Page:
It is bad enough that the Twins and the Athletics, who have had relative success in the past few seasons, have escaped national attention. It is unbelievable and inexcusable that the Blue Jays, one of the most memorable teams last decade with many stars (Josh Donaldson, Jose Bautista, David Price, Marcus Stroman) and had THE moment that catalyzed the acceptence of celebration and emotion in modern baseball, were NEVER on the MLB regular season’s grandest stage.
The 2021 press release reads the subheadline “Ronald Acuña, Jr., Pete Alonso, Cody Bellinger, Mookie Betts, Rafael Devers, Bryce Harper, Aaron Judge, Juan Soto, Mike Trout, Fernando Tatís Jr., in Action” in order to market the promotion of stars, but the company completely leaves stars like Donaldson (really the entire Twins’ lineup), Matt Chapman, Trevor Story, Jose Ramirez, and Bo Bichette out of the picture to show the Cubs’ leftovers at least twice a year. No, east coast bias and time zone logistics cannot be legitimate excuses, because the NBA and their national TV partners (including ESPN/ABC) find ways to get the Phoenix Suns, Utah Jazz, Portland Trailblazers, Oklahoma City Thunder, and the Demarcus Cousins-led Sacramento Kings on national television often.
And in case you already forgot, there is no way this can be resolved by MLB and/or ESPN when at least 50 regular games are being cut from the network starting in 2022. What that means is that the casual fan is going to tune into the same six or seven teams not just on a Sunday night, but anytime Major League Baseball is broadcasted on ESPN.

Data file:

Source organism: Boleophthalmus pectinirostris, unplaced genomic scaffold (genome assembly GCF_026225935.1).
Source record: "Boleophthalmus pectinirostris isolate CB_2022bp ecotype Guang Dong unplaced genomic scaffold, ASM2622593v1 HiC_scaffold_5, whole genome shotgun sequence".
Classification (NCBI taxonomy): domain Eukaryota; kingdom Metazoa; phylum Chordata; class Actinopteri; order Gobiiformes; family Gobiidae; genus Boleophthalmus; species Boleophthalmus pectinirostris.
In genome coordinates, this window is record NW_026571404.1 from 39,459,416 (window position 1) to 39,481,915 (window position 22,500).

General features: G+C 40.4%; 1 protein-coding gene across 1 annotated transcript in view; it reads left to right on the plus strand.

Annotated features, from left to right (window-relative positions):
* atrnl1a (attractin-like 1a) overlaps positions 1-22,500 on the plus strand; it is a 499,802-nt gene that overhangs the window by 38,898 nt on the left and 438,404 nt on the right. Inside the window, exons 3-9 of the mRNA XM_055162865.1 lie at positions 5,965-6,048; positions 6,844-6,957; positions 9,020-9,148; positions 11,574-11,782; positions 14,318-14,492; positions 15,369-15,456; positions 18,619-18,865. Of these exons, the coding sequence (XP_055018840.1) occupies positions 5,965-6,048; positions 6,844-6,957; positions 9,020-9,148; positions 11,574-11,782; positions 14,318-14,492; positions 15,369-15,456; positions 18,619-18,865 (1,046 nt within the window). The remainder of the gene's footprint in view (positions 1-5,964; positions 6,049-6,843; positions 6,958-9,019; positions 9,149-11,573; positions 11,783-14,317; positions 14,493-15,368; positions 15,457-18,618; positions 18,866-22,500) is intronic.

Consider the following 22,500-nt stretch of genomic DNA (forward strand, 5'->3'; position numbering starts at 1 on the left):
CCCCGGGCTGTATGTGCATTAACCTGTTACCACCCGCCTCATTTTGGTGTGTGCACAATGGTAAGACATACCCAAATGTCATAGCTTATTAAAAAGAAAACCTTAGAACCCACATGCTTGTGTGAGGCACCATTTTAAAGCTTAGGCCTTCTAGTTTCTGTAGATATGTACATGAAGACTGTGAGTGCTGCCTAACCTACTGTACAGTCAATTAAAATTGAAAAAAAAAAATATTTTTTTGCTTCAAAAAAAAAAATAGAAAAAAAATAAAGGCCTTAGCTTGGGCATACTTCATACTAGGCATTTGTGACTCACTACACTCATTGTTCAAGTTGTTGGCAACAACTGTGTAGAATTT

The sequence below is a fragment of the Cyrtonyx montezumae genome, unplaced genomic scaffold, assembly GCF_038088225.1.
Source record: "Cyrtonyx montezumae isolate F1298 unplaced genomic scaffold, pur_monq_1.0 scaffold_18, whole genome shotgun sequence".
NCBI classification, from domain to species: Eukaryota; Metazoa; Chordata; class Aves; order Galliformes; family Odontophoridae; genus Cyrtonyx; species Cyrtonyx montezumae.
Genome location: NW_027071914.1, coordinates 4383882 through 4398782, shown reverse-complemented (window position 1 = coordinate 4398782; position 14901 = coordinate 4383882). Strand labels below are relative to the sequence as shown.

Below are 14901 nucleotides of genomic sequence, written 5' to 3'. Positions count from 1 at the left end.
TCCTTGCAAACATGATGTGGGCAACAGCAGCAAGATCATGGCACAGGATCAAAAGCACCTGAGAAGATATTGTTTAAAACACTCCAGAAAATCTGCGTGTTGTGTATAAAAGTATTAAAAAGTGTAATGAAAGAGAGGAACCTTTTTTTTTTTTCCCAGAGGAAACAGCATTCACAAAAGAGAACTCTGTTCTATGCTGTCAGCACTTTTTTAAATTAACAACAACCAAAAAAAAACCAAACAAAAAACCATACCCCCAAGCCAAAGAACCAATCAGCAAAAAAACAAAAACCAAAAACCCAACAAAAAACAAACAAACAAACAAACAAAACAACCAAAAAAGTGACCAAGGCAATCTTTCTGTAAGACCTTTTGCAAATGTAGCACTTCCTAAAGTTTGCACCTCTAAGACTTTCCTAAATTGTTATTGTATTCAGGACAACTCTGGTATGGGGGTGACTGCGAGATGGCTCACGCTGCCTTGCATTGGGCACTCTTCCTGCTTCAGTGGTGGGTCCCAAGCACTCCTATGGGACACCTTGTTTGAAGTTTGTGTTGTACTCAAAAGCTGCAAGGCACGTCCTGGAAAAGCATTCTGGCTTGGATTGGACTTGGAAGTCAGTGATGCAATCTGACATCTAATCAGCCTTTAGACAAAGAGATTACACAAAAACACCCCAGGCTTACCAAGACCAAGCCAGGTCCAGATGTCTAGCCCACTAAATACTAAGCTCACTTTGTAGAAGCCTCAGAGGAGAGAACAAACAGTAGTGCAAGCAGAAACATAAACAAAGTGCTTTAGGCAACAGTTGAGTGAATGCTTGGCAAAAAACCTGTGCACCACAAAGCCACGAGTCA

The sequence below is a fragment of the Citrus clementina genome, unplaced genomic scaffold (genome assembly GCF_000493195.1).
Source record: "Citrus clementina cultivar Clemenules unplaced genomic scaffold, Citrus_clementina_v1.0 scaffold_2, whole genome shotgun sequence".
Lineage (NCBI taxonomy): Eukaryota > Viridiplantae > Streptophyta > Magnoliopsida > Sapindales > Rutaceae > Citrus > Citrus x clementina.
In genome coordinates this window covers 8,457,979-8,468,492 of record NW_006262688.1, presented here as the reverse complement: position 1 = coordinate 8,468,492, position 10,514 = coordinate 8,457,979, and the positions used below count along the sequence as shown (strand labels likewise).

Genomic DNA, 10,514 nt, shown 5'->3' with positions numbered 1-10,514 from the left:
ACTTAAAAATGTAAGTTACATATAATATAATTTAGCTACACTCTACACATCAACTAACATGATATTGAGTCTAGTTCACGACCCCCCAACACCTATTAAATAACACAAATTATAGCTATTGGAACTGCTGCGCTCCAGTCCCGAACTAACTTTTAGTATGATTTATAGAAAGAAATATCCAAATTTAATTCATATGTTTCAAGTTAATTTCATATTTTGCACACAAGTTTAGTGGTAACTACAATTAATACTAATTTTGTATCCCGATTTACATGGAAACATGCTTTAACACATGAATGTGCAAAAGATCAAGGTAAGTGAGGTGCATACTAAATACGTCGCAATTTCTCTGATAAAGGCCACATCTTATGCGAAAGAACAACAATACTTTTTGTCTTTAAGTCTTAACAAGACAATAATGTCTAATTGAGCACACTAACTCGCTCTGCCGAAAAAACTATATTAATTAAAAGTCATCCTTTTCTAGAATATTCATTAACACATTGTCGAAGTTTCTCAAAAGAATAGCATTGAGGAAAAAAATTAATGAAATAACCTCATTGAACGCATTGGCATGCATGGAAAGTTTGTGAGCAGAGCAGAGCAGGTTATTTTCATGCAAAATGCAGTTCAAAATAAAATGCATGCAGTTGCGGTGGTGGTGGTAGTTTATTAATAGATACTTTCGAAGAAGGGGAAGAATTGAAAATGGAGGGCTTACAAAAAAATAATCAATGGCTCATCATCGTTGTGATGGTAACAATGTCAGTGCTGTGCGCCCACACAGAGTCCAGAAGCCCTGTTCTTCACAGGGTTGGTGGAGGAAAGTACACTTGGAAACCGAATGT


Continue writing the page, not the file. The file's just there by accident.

The point I’m trying to make here is this: ESPN/ABC/Disney, a company that is vying for more postseason games, is terrible at marketing the game of baseball, to a point where they just might be one of the main issues that baseball has. And the lack of diversity in the teams that ESPN broadcasts is just the start of the issues. If it was not for their live programming, baseball would be a complete microcosm on the network.
When Ian Desmond stated his reasoning for opting out of the season — both concerns of COVID-19 and frustration with society a month removed from the murder of George Floyd being the factors — it did not come as much of a surprise. The main part of the agreement between the MLBPA and the league, more players, including Buster Posey and Mike Leake, would follow.
What was not expected was the topic being discussed on First Take:
Now granted, given the nature of the topic (racism and prejudice), something both Stephen A. Smith and Max Kellerman have almost never been shy to speak on, the Ian Desmond story itself being a point of discussion was not a surprise. What was a surprise was seeing Desmond, someone who has not been a star since his lone Rangers season, and the Colorado Rockies logo on a YouTube thumbnail on ESPN. That shock is ONLY the case because ESPN rarely talks about baseball on their national platforms.
Before 2020, I could count on my fingers the number of times a baseball topic came up on an ESPN show not named Sportscenter. About 70 percent of those appearances was during the World Series. Very rarely is their a topic brought up before and after the Fall Classic, with the network ignoring Manny Machado‘s near-tirade of misfortune in the 2018 postseason and Mike Brosseau and the Rays’ rise to the World Series. Then there is the very rare — one percent — chance that someone under the ESPN payroll recognizes the greatest player in the game today in Mike Trout. The other 29 percent of baseball topics on the network’s programming always seems to be when baseball is in the headline for the wrong reasons or to completely tear down the state of baseball.
In fact, Kellerman religiously mentions almost every single time he talks about baseball on national television or the national radio airwaves something along the lines of “I love baseball, but we don’t cover it nationally on this network because…”